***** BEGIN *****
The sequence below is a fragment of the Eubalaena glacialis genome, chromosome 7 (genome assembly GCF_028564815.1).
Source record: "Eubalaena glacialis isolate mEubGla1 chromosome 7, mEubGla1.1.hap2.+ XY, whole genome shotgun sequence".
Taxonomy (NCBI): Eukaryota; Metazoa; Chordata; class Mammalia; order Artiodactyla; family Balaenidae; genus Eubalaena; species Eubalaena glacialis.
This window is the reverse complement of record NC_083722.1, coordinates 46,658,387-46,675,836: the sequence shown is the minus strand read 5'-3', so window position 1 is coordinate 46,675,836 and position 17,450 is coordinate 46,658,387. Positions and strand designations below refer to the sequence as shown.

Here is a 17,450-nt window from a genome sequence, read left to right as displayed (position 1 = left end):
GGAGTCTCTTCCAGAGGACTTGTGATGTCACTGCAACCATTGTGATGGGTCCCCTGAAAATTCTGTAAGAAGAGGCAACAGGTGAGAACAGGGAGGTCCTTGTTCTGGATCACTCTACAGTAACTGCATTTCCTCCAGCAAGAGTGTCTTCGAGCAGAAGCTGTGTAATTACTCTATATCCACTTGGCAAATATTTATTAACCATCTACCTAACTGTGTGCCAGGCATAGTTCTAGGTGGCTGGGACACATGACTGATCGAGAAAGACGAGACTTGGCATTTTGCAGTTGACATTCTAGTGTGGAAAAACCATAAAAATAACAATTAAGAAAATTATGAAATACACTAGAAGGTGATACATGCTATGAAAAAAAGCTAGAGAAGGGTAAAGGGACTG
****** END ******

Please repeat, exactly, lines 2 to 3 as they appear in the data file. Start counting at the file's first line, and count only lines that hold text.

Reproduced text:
Source record: "Eubalaena glacialis isolate mEubGla1 chromosome 7, mEubGla1.1.hap2.+ XY, whole genome shotgun sequence".
Taxonomy (NCBI): Eukaryota; Metazoa; Chordata; class Mammalia; order Artiodactyla; family Balaenidae; genus Eubalaena; species Eubalaena glacialis.